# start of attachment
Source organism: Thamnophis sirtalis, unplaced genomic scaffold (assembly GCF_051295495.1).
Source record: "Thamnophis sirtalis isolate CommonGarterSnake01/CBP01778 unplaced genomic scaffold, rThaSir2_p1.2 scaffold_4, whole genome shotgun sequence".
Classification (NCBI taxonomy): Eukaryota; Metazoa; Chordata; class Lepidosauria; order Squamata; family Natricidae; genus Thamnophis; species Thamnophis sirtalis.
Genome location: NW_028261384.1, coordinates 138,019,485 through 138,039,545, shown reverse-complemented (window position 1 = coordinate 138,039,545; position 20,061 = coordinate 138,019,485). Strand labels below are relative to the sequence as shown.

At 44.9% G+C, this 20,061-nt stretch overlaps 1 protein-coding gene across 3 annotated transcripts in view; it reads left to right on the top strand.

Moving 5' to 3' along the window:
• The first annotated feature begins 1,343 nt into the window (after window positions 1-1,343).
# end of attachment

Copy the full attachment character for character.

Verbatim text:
Source organism: Thamnophis sirtalis, unplaced genomic scaffold (assembly GCF_051295495.1).
Source record: "Thamnophis sirtalis isolate CommonGarterSnake01/CBP01778 unplaced genomic scaffold, rThaSir2_p1.2 scaffold_4, whole genome shotgun sequence".
Classification (NCBI taxonomy): Eukaryota; Metazoa; Chordata; class Lepidosauria; order Squamata; family Natricidae; genus Thamnophis; species Thamnophis sirtalis.
Genome location: NW_028261384.1, coordinates 138,019,485 through 138,039,545, shown reverse-complemented (window position 1 = coordinate 138,039,545; position 20,061 = coordinate 138,019,485). Strand labels below are relative to the sequence as shown.

At 44.9% G+C, this 20,061-nt stretch overlaps 1 protein-coding gene across 3 annotated transcripts in view; it reads left to right on the top strand.

Moving 5' to 3' along the window:
• The first annotated feature begins 1,343 nt into the window (after window positions 1-1,343).